Who says hacking can’t be used for good? A prime example would be in the case of Glenn who is an electrical engineer, who hacked Amazon’s eReader, Kindle, and modified it in such a way that made it easier for his little sister to use, who happens to be suffering from cerebral palsy.
For those unfamiliar with the condition, cerebral palsy is generally found in young children that affects both physical and mental development, sometimes leading to physical deformities where their arms/legs cannot be stretched out fully.
So what Glenn did was that he took the keypad from a children’s reader (with the buttons acting as macros) and hooked it up to the Kindle, and used a Teensy USB microcontroller which helped to interpret and passed along the proper input commands.
Unfortunately it appears that there is limited functionality due to the lack of buttons and there’s also the issue of the script he used which made the turning of pages rather slow. A pretty heartwarming story on a Wednesday morning, don’t you think? Check out the video below for more details.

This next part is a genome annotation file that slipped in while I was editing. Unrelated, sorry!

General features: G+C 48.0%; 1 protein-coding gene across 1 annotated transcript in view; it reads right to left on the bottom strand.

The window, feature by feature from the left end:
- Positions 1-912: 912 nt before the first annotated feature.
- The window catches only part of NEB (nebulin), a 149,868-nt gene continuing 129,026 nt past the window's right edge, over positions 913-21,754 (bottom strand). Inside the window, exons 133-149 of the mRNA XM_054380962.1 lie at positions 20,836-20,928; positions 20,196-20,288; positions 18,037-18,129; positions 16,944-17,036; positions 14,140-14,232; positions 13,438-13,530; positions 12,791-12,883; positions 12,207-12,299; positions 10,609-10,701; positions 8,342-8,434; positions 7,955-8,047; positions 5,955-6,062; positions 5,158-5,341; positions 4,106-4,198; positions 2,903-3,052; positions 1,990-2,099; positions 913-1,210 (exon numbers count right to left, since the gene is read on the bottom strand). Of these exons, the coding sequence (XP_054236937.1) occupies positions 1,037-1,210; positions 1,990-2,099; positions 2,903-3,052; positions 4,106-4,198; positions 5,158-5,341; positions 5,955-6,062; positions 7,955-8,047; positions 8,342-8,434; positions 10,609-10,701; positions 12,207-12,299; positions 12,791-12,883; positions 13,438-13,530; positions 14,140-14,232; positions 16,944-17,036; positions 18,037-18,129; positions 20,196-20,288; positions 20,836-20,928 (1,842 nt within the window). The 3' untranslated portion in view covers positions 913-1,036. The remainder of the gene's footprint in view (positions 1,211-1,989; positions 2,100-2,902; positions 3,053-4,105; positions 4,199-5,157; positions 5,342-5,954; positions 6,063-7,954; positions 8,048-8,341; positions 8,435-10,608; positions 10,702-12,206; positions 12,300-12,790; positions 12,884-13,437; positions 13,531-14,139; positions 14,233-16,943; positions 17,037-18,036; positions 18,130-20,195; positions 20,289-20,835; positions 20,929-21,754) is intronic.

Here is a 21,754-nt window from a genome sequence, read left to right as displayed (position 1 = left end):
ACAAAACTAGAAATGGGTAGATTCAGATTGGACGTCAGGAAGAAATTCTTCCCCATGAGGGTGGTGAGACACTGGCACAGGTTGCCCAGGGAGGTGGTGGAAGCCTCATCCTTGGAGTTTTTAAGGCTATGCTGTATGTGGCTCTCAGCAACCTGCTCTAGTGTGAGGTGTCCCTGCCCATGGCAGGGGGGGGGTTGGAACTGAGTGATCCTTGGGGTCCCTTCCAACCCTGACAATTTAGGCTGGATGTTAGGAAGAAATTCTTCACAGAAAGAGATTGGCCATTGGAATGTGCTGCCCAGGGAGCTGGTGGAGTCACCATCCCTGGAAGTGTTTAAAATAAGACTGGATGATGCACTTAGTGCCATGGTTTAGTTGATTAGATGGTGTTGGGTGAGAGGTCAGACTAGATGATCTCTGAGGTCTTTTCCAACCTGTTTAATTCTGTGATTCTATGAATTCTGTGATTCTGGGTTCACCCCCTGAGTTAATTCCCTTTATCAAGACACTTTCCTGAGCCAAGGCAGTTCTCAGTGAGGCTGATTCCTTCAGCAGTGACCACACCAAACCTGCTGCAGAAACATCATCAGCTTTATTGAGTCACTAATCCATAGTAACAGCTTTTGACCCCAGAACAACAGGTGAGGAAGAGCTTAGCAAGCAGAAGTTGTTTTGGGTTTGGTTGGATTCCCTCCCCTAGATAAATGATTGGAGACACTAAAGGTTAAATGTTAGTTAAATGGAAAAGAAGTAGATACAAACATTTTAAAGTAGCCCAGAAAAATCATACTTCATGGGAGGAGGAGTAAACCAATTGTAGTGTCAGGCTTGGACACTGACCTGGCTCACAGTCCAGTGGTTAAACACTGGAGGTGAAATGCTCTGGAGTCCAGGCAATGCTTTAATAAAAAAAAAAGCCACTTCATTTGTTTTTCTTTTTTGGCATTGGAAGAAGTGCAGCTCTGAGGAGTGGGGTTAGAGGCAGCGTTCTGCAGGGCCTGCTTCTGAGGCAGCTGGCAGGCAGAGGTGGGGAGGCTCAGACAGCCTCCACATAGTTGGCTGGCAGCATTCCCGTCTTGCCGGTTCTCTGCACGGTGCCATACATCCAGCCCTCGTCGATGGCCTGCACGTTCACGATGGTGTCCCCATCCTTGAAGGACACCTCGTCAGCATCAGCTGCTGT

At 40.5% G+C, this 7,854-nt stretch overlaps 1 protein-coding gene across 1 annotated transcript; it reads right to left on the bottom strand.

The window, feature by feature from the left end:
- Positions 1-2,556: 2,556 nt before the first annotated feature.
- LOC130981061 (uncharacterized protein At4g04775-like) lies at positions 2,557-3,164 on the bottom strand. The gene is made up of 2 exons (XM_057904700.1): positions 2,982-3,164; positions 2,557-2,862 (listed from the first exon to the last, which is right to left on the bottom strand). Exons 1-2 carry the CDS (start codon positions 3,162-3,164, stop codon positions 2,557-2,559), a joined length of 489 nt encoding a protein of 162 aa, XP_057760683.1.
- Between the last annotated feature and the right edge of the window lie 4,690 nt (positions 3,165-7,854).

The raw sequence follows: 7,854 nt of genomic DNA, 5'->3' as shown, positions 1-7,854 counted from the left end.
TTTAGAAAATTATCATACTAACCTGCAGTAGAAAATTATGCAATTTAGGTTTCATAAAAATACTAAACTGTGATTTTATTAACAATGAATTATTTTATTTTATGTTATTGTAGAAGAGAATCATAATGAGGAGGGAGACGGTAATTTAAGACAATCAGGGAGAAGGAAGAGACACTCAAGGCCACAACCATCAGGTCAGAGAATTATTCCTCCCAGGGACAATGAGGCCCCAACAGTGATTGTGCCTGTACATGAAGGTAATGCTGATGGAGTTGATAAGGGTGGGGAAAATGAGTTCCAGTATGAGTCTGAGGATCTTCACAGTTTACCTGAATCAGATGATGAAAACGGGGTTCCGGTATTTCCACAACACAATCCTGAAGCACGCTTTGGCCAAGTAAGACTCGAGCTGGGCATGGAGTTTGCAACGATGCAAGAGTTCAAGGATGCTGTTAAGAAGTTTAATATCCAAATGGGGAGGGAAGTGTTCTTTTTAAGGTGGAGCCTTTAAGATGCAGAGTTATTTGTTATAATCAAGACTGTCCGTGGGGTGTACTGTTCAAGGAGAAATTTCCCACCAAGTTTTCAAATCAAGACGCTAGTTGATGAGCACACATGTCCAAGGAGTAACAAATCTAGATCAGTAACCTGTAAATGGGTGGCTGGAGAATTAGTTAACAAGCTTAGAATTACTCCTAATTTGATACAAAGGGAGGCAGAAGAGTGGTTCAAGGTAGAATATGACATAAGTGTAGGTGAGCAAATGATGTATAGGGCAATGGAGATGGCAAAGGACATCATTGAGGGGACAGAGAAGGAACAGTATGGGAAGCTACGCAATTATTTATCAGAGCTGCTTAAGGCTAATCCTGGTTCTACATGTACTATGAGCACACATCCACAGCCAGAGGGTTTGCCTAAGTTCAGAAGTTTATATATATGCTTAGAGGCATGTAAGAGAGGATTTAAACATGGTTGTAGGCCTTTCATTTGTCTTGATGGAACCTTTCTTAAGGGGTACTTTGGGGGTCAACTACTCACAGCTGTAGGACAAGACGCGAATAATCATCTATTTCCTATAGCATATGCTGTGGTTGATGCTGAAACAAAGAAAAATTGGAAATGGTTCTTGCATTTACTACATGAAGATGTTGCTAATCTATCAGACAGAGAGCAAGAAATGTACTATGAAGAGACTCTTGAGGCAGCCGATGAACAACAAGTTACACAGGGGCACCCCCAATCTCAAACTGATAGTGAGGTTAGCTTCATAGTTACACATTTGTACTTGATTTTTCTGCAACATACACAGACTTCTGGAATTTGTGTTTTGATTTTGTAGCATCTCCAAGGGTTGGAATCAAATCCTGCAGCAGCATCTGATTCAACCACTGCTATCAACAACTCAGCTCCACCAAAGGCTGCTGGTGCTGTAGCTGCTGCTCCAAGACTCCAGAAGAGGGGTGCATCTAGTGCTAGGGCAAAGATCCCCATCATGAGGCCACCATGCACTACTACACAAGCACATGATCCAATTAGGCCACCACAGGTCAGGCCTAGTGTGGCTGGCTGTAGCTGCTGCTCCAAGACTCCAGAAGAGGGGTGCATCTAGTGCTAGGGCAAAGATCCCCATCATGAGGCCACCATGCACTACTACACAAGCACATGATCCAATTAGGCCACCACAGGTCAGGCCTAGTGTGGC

Next Story: LiquidKeyboard concept for touchscreen devices
- 2014-04-17 Samsung's Galaxy Phones To Get Custom Amazon Kindle Book Store
- 2014-04-16 Amazon Cloud Drive Users Can Now See Documents Stored On A Kindle
- 2013-12-09 Epson Connect Printers Synchronize Wirelessly With Kindle Tablets
- 2013-11-04 Amazon Kindles Receive Discount To Celebrate FAA's New Rules
- 2013-10-29 Amazon Kindle Matchook Service Now Live; Supports 70,000 Books